Huddersfield Philharmonic Orchestra

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From the vault...



The orchestra was founded by the Rev J.H. Thomas in 1862, going at first under the name of "Mr Thomas's Band". Later it took on the rather grander title of the "Fitzwilliam Street Philharmonic Society", and adopted its present name shortly after the founder's death in 1884, giving its first performance as "The Phil" in February 1885. (Given the name changes we may, or may not, be able to claim a place as the UK's oldest non-professional orchestra.)

A slight miscalculation led to the orchestra celebrating its "centenary" in 1971. However, the re-discovery of archive materials has established the above dates to be correct.

Details of early performances are sketchy, but surviving programmes suggest that they were typical of the day - with the orchestra required to play nothing more taxing than an overture, while vocal and instrumental solos predominated.

A succession of talented local conductors led the orchestra into the 20th century. The inter-war years saw competition from other ensembles to the extent that, in a review from the 30s, "... on one occasion it looked as if there were more players on the platform than there were men and women in the audience".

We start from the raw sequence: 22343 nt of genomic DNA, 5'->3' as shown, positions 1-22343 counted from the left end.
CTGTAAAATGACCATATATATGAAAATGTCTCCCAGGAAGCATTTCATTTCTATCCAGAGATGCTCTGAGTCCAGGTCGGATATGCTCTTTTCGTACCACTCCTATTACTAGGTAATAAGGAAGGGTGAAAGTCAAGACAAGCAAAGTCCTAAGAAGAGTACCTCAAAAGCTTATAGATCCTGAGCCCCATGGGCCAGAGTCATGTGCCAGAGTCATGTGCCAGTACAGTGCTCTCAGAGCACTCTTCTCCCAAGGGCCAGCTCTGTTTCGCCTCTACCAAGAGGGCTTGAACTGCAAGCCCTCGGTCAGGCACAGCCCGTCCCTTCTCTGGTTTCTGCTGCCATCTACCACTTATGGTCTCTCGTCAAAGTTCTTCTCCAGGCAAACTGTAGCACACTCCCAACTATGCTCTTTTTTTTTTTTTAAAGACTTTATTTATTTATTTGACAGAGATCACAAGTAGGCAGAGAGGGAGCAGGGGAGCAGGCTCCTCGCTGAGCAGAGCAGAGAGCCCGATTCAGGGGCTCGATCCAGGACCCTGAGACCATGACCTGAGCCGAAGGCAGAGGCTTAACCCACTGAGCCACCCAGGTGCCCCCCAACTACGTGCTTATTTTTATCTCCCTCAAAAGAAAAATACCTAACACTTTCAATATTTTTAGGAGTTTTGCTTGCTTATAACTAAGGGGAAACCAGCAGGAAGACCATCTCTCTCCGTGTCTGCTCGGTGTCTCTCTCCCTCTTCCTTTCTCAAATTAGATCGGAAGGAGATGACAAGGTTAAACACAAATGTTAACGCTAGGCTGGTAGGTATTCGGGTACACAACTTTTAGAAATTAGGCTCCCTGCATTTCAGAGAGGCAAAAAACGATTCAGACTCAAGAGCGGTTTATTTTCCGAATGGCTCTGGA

The orchestra continued to rehearse throughout WW2, but gave only one concert (in April 1943) when the Town Hall was filled to capacity.

Following the war, the orchestra took the bold step of appointing a professional conductor for the first time. Under William Rees, the "Phil" developed its repertoire and gave the first Huddersfield performances of Beethoven's Choral Symphony and Triple Concerto.

Since those days, many distinguished names have been associated with the orchestra, not least its two most recent conductors - Arthur Butterworth and Rupert D'Cruze - and soloists of national and international renown.

Now we welcome Natalia Luis-Bassa as Principal Conductor and Nicholas Cleobury as Principal Guest Conductor. We look forward to many more seasons of exciting and innovative music-making.

An excellent and more detailed history can be found in "Music Making in the West Riding of Yorkshire", edited by Adrian Smith (ISBN 0-9539885-0-3).

If you want other snippets of history, feel free to visit the "vault".

If you are interested in supporting the orchestra through advertising or sponsorship, please visit the "support" page.

If you are interested in playing with the orchestra, there's a link on our home page - but we make no guarantees as to what (if any) vacancies may be available.

Huddersfield Philharmonic Society is a registered charity.